In view of these facts, and the history of the Union's efforts to deal with the problem of substitute coal through a union standards clause and its substitute 80 cent clause, the Board should have made a full inquiry into (1) the intent of the parties making this agreement, and (2) its validity as a surrogate union standards clause. We recognize that Lewis did not expresssly signal the need for such an investigation. But this was certainly implicit in our remand since, as everyone apparently concedes, one clause is a substitute for the other. Accordingly, we remand for further consideration by the Board consistent with this opinion.
"During the life of this agreement there shall be paid into such Fund by each Operator signatory hereto the sum of 40 cents (40¢) per ton of two thousand (2,000) pounds on each ton of bituminous coal produced by such Operator for use or for sale. On all bituminous coal procured or acquired by any signatory Operator for use or for sale, (i.e., all bituminous coal other than that produced by such signatory Operator) there shall, during the life of this Agreement, be paid into such Fund by each such Operator signatory hereto or by any subsidiary or affiliate of such Operator signatory hereto the sum of eighty cents (80¢) per ton of two thousand (2,000) pounds on each ton of such bituminous coal so procured or acquired on which the aforesaid sum of forty cents per ton had not been paid into said Fund prior to such procurement or acquisition."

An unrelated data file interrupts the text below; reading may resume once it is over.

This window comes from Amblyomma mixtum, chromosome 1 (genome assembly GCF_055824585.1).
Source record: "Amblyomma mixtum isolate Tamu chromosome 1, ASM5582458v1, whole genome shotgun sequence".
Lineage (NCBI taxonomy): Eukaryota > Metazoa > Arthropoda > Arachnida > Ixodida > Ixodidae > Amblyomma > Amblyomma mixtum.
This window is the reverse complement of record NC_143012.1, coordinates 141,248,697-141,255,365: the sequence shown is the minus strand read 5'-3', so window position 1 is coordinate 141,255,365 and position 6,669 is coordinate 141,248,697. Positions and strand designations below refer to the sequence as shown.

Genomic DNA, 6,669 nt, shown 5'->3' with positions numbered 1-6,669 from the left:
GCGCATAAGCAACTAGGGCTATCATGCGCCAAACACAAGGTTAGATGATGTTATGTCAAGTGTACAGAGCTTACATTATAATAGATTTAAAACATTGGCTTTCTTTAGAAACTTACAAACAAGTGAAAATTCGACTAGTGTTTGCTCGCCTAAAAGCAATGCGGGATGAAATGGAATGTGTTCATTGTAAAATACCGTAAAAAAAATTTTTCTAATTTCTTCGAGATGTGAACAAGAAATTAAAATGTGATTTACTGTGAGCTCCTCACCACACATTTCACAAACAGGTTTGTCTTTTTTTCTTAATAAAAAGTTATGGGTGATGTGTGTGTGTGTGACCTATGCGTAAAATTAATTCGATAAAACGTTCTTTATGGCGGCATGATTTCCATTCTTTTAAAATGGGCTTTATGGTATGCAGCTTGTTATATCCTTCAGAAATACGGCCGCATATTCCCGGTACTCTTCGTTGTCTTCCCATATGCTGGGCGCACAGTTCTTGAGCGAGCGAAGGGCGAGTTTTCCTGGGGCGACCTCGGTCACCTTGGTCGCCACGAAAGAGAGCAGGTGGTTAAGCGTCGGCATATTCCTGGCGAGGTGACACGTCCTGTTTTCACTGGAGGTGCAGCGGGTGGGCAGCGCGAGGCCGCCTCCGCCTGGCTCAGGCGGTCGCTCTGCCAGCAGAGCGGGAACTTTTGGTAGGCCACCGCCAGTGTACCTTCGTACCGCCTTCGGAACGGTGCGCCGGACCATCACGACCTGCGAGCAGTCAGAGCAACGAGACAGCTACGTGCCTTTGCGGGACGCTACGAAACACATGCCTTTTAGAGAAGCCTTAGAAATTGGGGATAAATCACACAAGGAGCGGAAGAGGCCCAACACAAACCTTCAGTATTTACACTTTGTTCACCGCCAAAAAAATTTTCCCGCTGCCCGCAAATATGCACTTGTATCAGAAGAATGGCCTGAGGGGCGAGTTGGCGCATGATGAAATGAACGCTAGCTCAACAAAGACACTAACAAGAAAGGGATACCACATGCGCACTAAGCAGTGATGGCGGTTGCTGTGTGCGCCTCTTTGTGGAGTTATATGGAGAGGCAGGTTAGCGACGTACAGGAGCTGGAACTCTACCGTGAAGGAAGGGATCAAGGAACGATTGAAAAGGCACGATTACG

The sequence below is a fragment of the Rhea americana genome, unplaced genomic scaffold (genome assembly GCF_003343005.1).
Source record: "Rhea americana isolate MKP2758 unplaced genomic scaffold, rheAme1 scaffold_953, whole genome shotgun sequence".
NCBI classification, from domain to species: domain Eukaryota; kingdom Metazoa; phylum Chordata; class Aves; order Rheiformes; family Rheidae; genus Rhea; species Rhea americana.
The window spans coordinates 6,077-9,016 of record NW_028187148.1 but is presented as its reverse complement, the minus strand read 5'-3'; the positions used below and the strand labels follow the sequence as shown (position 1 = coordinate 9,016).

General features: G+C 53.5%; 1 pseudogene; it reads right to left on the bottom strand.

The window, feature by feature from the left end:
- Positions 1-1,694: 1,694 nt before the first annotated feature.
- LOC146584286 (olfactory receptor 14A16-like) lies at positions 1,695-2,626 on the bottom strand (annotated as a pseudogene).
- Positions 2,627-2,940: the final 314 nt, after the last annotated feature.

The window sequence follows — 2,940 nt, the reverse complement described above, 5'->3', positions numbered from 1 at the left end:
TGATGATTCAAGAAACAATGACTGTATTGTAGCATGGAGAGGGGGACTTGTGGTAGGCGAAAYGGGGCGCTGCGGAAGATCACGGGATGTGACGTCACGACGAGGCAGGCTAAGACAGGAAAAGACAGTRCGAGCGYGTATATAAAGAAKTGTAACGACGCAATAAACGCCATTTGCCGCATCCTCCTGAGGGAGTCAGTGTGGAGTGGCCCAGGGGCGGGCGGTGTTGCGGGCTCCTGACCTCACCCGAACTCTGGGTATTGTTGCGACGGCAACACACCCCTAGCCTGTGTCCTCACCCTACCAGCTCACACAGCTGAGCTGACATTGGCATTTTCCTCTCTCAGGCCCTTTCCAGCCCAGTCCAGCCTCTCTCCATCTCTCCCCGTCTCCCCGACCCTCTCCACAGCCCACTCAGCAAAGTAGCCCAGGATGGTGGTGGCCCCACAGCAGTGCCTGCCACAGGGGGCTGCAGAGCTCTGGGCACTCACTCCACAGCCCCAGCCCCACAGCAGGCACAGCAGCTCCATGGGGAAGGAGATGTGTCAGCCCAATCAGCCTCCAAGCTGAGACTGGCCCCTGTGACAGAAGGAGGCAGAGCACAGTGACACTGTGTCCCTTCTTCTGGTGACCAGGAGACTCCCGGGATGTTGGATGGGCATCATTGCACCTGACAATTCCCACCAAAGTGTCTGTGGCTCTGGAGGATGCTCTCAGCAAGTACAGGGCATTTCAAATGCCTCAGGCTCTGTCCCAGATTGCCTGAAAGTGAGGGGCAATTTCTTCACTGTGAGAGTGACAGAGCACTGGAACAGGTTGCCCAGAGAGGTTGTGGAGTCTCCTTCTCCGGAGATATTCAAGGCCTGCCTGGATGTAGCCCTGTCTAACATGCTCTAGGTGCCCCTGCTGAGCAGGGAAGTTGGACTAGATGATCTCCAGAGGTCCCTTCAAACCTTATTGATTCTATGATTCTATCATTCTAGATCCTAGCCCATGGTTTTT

122 U.S.App.D.C. 18, 350 F.2d 801 (1965)
Raymond O. Lewis,et al., 144 N.L.R.B. 228 (1963).
Raymond O. Lewis,et al., 148 N.L.R.B. 249 (1964).
Orange Belt District Council, etc. v. NLRB, 117 U.S.App.D.C. 233, 237-238, 328 F.2d 534, 538-539 (1964)
Truck Drivers Union Local No. 413, etc. v. NLRB, 118 U.S.App.D.C. 149, 158, 334 F.2d 539, 548 (1964)